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Fanny and Alexander
A lot or a little?
The parents' guide to what's in this movie.
What parents need to know
Parents need to know that while this subtitled Swedish film is about two children, ages 10 and 8, its themes and events are weighty and sophisticated, appropriate only for adults and mature teens. The movie contains several disturbing, intense sequences in which the young brother and sister are front and center in the aftermath of their father's death, or being treated cruelly by a villainous step-father. Both children are threatened and Alexander is emotionally tormented by the man, then beaten with a cane until his backside is bloody. In addition, there are fantasy sequences in which one or both children see ghosts, imagine the deaths of their step-father's first wife and his two daughters, and get lost in an exotic, maze-like household in which puppets and other inanimate objects come to life. During fits of anger, Alexander uses harsh profanity, including "f--k," "c--k," "piss," and more. Milder swearing occurs intermittently, and there are some anti-Semitic slurs. Characters drink alcohol frequently, become drunk, and smoke cigars and pipes.
What's the story?
It's 1907, Sweden. Following the unexpected death of their beloved father, FANNY AND ALEXANDER, ages 8 and 10, are taken from their richly artistic, boisterous, and loving family to live with their new step-father, a terrifying perfectionist whose values and expectations differ markedly from what the children know and understand. Alexander, protective of both his naive mother and defenseless sister, wages a war against the powerful man, a war it seems he cannot win. Fantasy and reality merge as Alexander and other family members use all the resources at hand in an attempt to save the children and their mother, who has also become the villain's unwilling victim.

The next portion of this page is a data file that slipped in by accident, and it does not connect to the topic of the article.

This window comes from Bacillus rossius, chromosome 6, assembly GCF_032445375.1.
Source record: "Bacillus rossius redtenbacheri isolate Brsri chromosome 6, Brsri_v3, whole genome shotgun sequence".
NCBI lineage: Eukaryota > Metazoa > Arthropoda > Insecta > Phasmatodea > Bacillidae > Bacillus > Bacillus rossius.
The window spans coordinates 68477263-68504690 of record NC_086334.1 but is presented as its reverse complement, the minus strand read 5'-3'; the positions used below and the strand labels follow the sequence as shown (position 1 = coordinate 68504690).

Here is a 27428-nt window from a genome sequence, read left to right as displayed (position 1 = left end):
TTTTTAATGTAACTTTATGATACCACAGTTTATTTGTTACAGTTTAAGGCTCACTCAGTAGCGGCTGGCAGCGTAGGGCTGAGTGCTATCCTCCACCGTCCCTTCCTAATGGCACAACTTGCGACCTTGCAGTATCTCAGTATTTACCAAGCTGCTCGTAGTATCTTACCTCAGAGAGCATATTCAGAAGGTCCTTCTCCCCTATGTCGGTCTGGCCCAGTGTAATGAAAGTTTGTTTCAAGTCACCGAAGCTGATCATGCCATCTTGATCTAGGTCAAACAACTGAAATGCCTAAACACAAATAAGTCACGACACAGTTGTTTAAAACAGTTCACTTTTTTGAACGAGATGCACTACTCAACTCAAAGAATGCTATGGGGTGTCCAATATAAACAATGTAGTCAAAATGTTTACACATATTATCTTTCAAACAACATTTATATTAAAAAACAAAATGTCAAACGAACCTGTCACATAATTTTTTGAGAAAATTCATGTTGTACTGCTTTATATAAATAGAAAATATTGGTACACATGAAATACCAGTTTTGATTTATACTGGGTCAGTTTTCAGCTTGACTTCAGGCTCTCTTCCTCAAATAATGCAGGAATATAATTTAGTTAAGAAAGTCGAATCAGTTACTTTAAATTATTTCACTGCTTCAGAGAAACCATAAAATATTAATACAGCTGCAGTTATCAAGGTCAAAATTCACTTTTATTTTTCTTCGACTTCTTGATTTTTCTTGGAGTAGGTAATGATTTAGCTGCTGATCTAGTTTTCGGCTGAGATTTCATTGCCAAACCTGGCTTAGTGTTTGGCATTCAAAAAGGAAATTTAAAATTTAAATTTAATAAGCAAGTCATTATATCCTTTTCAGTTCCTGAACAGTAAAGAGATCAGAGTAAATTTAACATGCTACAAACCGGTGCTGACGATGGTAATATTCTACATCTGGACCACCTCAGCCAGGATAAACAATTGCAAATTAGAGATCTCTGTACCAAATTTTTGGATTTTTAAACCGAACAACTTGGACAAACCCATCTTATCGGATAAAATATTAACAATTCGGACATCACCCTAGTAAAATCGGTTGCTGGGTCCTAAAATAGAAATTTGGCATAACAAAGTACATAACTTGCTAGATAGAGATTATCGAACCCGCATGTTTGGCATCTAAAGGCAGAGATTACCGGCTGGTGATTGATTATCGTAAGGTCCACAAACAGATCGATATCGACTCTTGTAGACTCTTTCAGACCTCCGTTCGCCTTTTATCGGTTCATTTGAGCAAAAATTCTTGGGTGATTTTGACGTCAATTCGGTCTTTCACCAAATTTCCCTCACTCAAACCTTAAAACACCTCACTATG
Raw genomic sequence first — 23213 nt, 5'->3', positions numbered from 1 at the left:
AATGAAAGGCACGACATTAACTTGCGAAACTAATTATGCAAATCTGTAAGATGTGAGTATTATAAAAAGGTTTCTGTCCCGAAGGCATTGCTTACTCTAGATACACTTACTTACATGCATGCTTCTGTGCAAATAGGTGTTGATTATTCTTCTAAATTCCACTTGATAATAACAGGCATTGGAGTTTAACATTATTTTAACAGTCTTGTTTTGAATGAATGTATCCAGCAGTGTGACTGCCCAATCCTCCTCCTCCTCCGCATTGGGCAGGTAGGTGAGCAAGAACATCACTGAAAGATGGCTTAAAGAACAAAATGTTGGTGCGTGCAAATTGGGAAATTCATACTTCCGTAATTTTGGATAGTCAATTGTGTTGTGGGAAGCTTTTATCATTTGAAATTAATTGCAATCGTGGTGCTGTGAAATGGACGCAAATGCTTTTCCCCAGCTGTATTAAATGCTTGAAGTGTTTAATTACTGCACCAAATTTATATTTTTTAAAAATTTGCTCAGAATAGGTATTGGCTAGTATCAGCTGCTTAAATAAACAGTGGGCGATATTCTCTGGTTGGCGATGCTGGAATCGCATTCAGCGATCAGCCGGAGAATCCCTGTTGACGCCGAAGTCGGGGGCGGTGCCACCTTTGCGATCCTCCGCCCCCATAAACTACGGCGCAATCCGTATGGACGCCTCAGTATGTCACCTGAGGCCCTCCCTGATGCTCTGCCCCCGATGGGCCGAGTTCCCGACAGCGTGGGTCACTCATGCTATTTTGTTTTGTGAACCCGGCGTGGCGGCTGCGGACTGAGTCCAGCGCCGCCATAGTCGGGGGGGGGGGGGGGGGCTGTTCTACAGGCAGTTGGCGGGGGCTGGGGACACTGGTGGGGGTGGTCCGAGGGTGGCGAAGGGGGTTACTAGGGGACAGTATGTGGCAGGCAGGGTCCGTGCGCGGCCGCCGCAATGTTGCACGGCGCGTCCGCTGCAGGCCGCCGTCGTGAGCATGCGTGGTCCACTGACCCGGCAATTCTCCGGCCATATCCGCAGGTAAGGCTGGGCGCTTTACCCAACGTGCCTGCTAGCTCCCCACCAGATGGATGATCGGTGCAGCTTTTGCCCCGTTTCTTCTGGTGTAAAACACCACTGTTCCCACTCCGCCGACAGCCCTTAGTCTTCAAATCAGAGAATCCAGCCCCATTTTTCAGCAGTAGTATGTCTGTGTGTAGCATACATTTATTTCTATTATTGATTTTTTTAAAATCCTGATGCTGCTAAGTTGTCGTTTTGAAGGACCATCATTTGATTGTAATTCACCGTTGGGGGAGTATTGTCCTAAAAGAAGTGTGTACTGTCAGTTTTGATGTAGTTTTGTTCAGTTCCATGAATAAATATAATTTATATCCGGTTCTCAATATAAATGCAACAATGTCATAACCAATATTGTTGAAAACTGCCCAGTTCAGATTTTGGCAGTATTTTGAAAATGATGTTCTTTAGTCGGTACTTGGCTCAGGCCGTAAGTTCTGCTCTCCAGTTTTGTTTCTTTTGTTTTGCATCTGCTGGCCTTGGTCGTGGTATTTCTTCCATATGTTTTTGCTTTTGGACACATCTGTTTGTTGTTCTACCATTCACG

Is it any good?
The final work from the iconic Swedish filmmaker Ingmar Bergman is a heart-wrenching, in-depth portrait of childhood. Exploring the inner life and struggles of one 10-year-old boy and, peripherally, his 8-year-old sister, this multiple award-winning film pays homage to complex relationships and characters as flawed or bizarre as they are grand. His subject is nothing less than the connections, loyalties, and betrayals of Family (with a capital "F") and the essence of humanity that a family represents.
Outstanding performances, stunning visuals, and a dark, but universal story of loss and love combine to make this movie made in 1982 a timeless experience. It is highly recommended, however, because of the adult nature of the thematic material and some frightening and intense scenes, it's for grownups and very mature teens.
Talk to your kids about ...
Families can talk about how Alexander's imagination and day dreams help him cope with his real life. How does the movie distinguish between the real and the fantasy? Are there ever occasions in which you or someone you know uses a fantasy life in this way?
Talk about how kids are portrayed in this film. Are there any role models in this movie? How are the kids in this movie portrayed differently than in some more current movies?
Bergman shows two distinct types of family life. How do the places in which they live reflect the people who live there? Whose job is it to choose the design and arrangement of the sets in movies? What do these designers have to keep in mind when doing their work?
What makes this movie so special? Why has it stood the test of time? Teens: Do you find it difficult to watch movies with subtitles? Why or why not?
For kids who love drama
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Common Sense Media's unbiased ratings are created by expert reviewers and aren't influenced by the product's creators or by any of our funders, affiliates, or partners.